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Farewell to Kissinger Sommer after 30 glorious years

31.07.2016


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Kari Kahl-Wolfsjaeger, the founder of Bad Kissingen Festival (Kissinger Sommer) and its general manager ever since she founded it 30 years ago, is originally a Norwegian. After she dropped out her medical training, she had an education in the fields of stage direction and art history. As for being a festival manager, this occupation is not something Kahl-Wolfsjaeger has been involved in since her youth. She was a columnist for 16 years in ''Capital'', which is a respected magazine in Germany, and during this time, she travelled all across Europe and wrote art and culture articles. Kahl-Wolfsjaeger’s relation to music is based on her father, whom she referred to as “he had absolute musical ear”. Her father, who she defines as a multi-instrumentalist, had never had any instrument that he picked up, yet didn’t play. According to her, it seems she did not inherit this absolute musical ear quality from her father, but she emphasizes specifically that she plays the piano and understands music well.

After living in Berlin and later in Köln for long years, Kahl-Wolfsjaeger lives in Munich nowadays and she also resides in Bad Kissingen since 1984. Having been called by an influential legislator friend of hers about organizing a classical music festival in Bad Kissingen, which is one of the most important hot spring towns in Germany, Kahl-Wolfsjaeger did not leave this call unanswered and started looking into Max Littmann Hall, that was built in neo-Baroque style between the years 1911 and 1913. Max Littmann Hall, carrying its architect’s name; with its cherry wood claddings and warm acoustics, has become the main location of Kissingen Sommer since that day.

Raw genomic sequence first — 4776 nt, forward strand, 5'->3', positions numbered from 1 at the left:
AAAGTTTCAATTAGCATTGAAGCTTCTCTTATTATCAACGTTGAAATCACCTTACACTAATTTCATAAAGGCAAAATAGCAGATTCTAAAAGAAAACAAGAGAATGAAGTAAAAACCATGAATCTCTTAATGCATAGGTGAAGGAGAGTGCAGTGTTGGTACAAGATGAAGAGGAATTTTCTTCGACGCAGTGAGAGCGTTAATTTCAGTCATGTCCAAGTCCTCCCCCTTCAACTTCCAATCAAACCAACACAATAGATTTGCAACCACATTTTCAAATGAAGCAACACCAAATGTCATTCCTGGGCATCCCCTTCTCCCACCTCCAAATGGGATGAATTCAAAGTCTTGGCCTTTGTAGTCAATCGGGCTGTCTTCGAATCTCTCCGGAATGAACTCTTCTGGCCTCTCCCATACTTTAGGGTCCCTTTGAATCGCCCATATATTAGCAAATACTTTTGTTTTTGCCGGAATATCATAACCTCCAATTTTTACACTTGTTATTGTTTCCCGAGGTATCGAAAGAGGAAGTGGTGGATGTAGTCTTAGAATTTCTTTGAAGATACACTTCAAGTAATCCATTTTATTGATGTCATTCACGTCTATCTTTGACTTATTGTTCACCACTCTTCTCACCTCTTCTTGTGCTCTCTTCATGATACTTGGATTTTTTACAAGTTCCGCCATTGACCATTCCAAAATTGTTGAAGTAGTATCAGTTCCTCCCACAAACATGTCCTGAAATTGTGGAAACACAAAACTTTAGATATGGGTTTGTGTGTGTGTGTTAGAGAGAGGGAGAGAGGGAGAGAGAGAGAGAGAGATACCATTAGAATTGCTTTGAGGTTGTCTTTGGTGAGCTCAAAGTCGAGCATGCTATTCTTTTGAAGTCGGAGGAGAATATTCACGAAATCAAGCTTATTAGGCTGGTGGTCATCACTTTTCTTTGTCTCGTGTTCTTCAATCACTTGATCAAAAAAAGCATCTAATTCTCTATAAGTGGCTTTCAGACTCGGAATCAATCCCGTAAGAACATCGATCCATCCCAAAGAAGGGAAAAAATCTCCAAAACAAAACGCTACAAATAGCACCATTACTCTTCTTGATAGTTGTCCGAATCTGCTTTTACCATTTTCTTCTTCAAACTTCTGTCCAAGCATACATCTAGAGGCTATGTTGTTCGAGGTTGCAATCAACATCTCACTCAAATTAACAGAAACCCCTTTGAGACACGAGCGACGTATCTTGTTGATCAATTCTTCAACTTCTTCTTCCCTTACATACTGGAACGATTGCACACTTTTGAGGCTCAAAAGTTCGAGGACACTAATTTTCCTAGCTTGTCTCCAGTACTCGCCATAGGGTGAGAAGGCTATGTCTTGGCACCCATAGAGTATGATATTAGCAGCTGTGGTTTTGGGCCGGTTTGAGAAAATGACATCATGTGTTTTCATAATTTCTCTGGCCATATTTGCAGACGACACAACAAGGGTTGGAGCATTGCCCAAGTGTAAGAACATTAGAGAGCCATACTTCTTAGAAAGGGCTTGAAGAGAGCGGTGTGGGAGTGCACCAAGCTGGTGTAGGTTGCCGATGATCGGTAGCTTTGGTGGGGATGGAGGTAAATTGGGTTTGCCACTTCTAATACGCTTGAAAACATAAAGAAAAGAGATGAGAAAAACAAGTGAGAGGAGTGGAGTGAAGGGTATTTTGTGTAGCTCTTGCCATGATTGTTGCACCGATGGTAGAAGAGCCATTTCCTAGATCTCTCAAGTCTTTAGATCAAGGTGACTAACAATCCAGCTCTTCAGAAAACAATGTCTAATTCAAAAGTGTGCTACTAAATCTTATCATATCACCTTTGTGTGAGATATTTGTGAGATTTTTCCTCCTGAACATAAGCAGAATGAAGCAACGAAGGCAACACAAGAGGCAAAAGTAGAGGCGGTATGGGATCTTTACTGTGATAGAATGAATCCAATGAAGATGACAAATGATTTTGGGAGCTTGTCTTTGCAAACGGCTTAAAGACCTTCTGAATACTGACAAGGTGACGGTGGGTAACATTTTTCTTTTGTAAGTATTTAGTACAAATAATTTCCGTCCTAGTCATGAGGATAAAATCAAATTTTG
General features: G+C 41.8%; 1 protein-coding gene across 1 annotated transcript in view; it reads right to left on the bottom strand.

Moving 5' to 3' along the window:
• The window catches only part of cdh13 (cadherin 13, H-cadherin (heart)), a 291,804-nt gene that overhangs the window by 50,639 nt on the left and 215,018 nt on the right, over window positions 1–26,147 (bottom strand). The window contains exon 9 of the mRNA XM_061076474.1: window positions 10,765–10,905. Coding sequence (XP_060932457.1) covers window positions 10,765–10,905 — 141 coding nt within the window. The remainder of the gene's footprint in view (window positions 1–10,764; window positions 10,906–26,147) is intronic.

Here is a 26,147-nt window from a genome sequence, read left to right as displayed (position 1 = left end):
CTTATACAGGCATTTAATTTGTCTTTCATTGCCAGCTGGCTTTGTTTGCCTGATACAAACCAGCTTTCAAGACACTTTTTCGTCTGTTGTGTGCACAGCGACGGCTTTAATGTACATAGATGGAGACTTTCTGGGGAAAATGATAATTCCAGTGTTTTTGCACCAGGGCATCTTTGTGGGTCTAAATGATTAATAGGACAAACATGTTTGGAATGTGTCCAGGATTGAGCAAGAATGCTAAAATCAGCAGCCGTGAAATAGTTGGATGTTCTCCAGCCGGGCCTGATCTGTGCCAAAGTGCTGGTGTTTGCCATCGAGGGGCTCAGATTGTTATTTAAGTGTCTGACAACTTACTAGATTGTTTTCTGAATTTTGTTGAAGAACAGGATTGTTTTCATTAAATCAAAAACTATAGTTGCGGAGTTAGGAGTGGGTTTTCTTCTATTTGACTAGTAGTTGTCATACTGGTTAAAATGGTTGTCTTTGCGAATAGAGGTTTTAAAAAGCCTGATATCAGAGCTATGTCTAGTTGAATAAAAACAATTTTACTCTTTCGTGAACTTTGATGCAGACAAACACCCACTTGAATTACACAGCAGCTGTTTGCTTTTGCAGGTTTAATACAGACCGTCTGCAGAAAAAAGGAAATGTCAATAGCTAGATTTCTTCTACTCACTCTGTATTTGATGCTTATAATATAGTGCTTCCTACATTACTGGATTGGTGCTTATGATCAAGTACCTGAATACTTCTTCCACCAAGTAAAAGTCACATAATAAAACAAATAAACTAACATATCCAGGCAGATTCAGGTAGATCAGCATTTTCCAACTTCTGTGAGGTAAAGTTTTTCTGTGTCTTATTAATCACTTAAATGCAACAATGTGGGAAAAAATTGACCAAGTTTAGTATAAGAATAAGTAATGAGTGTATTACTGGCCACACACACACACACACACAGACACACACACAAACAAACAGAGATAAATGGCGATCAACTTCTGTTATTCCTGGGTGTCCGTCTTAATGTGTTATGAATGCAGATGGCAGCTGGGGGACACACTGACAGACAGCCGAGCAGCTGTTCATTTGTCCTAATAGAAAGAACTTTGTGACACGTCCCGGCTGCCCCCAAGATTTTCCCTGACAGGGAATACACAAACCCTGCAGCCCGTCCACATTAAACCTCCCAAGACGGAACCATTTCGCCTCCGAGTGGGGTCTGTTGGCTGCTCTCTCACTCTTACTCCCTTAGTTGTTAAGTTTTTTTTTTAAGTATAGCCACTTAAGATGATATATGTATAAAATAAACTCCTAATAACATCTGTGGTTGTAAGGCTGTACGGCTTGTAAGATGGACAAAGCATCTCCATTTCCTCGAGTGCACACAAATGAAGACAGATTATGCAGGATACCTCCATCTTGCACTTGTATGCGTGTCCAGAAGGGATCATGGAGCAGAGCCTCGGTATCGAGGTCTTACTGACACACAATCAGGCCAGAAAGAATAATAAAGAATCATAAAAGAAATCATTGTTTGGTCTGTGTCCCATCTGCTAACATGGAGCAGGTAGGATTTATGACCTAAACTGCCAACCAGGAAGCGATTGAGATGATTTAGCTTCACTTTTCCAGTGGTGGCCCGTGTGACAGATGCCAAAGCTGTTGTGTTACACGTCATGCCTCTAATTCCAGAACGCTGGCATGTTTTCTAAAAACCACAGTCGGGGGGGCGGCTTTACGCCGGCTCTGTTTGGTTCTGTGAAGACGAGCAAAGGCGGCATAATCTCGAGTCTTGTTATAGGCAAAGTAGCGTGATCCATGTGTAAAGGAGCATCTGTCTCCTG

With her expertise in being a festival organizer and manager, Kahl-Wolfsjaeger became famous in a very short period of time as it seems, because after the demolition of Berlin Wall in 1989, when she receives the offer from Weimar and Bad Reichenhall for organizing similar events, she goes to these cities as well and plants the seeds of classical music festival. In fact, she ensures that Beethoven Festival in Bonn, which is known to be the oldest classical music festival in Germany, founded by Franz Liszt, and called off at some time in the recent past, is reborn from its ashes.


The Regentenbau (Regent's Building) which hosts Max Littmann Hall was erected by Prince Regent Luitpold between 1911-13.


Max Littmann Hall has a warm atmosphere and acoustics mainly because of the cherry wood used in its interior decoration.

However, Kahl-Wolfsjaeger’s main big achievement must be the fact that she founded Bad Kissingen Classical Music Festival, known as Kissinger Sommer, thirty years ago. Bad Kissingen, which she says it has half the budget of Bonn Beethoven or Dresden Music festivals, is one of the most well known in Germany, heaven of classical music festivals. Turning into a favorite destination for lots of classical music stars between the end of June and the end of July every year, Kissinger Sommer gives off a “family festival” impression just like Verbier Festival in Switzerland or Beethoven Festival in Warsaw. By “family festival”, I mean that the same big names are attending the festival as artists constantly every year. Cecila Bartoli, Grigory Sokolov, Arkadi Volodos, Daniil Trifonov and many others are among the star artists, whom Kahl-Wolfsjaeger started to invite to Bad Kissingen since the end of 1990’s and the beginning of 2000’s, when these names have not been much famous yet. This family atmosphere has also settled in the city’s most glorious historical hotel Kaiserhof Victoria, which functions as the headquarters of the festival for years. At the hotel Kaiserhof Victoria where all star performers coming to the festival also stay, it is possible to see Helene Grimaud while having breakfast, and Daniil Trifonov eating lunch.